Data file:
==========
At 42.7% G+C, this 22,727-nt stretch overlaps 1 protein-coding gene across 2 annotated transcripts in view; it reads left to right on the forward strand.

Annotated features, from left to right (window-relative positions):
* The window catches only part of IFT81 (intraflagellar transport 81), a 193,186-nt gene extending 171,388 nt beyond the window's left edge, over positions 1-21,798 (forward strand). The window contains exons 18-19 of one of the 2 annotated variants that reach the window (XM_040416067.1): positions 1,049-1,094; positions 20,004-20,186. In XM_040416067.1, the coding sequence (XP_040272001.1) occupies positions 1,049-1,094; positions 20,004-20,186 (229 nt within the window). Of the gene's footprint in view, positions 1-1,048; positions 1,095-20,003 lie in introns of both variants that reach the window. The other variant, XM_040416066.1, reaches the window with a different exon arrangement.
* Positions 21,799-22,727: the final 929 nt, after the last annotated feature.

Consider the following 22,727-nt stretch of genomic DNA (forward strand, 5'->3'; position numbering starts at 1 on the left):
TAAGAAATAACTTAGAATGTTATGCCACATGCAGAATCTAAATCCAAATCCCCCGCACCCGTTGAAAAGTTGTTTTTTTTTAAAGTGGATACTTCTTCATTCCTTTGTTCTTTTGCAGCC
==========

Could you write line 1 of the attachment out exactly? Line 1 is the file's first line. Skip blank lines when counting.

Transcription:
At 42.7% G+C, this 22,727-nt stretch overlaps 1 protein-coding gene across 2 annotated transcripts in view; it reads left to right on the forward strand.